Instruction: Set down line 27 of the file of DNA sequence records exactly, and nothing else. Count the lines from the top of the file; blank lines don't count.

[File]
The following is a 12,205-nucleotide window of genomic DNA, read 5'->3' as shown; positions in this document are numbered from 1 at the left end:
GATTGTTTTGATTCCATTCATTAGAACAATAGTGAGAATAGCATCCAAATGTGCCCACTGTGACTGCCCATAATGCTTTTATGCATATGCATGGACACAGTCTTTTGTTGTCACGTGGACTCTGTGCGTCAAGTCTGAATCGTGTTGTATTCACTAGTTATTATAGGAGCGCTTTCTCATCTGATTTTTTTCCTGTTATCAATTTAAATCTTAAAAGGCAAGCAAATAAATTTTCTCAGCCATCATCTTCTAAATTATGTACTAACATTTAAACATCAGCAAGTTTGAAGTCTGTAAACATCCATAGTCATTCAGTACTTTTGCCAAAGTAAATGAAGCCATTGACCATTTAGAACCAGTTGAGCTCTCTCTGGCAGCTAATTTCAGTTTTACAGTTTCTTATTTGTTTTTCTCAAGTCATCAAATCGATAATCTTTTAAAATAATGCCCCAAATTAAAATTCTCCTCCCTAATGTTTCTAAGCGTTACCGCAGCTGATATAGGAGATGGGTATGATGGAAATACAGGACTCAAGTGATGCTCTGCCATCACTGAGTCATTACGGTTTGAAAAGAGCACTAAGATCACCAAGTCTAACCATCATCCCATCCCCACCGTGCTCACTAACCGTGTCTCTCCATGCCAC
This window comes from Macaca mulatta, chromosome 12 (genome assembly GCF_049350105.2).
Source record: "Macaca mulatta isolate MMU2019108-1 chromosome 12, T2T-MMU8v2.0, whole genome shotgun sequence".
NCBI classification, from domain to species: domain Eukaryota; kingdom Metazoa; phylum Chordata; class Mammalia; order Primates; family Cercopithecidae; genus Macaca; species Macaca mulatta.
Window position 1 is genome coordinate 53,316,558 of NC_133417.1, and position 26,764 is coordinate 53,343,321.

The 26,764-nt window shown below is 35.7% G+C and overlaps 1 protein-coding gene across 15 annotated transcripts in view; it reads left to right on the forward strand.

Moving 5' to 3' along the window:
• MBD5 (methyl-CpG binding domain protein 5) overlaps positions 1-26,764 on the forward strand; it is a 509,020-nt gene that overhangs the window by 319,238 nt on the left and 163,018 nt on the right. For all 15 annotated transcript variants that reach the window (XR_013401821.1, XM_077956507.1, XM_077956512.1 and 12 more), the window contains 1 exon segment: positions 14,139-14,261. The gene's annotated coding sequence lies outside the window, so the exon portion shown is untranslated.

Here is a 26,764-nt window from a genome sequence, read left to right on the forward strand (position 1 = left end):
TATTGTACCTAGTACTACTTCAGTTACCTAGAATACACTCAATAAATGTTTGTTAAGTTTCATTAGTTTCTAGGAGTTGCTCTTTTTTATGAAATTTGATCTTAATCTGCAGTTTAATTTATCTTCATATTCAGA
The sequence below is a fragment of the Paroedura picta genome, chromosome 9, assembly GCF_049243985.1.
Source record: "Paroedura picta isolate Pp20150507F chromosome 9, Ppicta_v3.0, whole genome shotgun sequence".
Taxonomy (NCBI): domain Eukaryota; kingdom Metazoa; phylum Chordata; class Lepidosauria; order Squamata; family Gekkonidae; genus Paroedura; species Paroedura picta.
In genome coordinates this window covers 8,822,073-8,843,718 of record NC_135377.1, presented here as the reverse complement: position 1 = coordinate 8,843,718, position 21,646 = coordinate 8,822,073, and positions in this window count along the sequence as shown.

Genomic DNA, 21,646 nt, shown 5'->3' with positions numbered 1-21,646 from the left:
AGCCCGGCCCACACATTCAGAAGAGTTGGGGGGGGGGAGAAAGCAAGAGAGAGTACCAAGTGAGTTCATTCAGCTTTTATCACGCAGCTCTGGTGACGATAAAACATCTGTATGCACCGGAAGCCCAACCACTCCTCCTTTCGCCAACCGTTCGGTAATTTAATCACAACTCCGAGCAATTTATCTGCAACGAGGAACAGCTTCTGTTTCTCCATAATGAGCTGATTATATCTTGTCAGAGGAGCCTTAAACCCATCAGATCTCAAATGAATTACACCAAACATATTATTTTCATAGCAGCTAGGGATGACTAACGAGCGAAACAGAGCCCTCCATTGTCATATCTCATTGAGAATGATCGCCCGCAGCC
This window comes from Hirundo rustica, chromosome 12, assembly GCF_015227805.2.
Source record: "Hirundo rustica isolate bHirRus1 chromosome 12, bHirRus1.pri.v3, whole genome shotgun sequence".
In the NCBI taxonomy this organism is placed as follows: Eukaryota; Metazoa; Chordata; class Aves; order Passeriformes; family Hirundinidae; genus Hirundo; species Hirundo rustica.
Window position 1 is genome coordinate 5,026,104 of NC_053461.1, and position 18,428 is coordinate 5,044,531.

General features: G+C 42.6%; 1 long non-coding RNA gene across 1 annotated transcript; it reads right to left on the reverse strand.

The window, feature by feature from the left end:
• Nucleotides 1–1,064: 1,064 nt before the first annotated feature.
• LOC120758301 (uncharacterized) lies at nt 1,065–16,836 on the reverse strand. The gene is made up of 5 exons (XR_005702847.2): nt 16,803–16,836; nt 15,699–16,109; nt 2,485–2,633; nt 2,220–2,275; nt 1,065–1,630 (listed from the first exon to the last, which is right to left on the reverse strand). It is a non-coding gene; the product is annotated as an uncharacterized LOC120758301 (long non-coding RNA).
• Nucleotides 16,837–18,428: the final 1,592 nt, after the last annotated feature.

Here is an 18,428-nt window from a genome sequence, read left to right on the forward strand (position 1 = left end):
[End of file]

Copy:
Here is an 18,428-nt window from a genome sequence, read left to right on the forward strand (position 1 = left end):